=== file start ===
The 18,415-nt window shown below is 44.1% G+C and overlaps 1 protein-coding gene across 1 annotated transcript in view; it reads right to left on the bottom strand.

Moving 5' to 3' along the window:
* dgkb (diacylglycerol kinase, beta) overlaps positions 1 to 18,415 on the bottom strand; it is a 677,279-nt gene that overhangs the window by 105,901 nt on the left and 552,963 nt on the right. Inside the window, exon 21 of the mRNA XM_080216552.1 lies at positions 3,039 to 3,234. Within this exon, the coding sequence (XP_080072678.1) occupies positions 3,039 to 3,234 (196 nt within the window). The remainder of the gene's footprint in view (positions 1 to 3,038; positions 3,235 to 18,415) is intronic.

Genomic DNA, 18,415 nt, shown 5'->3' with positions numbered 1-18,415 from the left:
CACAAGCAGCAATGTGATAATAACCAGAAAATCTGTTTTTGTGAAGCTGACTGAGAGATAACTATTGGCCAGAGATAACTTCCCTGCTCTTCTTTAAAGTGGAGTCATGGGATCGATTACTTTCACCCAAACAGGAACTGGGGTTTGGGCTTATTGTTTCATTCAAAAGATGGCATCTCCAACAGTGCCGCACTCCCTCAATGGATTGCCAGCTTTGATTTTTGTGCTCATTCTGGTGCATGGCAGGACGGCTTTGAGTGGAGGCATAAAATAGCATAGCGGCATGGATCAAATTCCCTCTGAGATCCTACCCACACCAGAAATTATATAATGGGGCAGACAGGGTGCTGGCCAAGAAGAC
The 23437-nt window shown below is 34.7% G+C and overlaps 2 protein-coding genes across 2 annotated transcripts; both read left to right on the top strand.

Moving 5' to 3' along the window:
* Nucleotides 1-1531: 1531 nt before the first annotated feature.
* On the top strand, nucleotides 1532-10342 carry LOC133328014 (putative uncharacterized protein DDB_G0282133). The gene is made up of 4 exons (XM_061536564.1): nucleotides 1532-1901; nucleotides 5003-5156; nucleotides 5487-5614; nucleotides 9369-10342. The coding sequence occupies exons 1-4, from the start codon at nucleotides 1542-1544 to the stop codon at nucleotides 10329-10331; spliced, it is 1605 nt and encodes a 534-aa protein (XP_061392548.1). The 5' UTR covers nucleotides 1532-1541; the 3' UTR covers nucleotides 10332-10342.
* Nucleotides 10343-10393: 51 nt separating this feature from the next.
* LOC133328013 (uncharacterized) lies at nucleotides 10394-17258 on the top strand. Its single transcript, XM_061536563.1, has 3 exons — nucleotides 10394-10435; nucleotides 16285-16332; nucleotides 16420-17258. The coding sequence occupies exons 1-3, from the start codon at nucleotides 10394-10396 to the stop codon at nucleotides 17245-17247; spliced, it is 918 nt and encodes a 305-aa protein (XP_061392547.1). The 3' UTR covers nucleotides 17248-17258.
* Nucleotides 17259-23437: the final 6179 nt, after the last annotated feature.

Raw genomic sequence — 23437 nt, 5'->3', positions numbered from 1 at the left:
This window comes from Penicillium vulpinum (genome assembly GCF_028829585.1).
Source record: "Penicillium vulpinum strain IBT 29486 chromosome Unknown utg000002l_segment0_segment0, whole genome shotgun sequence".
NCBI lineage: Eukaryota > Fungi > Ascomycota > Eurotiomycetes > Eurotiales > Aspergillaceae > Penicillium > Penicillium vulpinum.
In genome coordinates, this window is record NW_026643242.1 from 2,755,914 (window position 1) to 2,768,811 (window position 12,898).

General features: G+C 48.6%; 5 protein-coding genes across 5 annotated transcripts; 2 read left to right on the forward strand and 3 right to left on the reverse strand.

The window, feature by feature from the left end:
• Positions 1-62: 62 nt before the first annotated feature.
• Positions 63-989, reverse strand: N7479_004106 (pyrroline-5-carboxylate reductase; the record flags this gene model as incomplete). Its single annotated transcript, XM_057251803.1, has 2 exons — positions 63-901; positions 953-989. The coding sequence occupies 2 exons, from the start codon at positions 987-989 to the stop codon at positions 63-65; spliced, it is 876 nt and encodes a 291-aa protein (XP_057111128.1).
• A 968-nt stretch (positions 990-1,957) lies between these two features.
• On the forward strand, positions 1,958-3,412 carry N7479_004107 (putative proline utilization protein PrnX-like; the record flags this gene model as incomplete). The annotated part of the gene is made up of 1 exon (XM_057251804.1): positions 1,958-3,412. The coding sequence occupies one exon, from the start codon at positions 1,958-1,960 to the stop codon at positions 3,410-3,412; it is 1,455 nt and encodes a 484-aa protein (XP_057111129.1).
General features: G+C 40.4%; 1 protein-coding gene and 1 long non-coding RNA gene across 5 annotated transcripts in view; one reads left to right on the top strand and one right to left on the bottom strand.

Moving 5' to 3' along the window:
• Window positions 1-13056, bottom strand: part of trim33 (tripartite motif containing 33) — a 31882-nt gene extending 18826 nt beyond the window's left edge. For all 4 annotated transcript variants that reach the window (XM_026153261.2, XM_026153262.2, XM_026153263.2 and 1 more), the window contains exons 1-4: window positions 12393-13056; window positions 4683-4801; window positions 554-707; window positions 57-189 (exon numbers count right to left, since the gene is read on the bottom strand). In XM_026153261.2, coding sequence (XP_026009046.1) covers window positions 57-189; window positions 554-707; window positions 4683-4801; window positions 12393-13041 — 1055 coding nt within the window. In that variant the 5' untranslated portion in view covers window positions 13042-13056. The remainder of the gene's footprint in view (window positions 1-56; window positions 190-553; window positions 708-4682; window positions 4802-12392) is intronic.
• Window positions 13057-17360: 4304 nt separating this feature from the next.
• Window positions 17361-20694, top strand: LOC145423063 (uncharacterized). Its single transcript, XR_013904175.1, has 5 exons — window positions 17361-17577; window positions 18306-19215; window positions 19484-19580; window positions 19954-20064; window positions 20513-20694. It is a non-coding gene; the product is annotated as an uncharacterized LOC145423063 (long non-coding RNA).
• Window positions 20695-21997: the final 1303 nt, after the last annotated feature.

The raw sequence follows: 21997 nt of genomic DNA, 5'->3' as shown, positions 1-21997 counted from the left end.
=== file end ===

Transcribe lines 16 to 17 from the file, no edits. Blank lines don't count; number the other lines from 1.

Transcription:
NCBI lineage: Eukaryota > Fungi > Ascomycota > Eurotiomycetes > Eurotiales > Aspergillaceae > Penicillium > Penicillium vulpinum.
In genome coordinates, this window is record NW_026643242.1 from 2,755,914 (window position 1) to 2,768,811 (window position 12,898).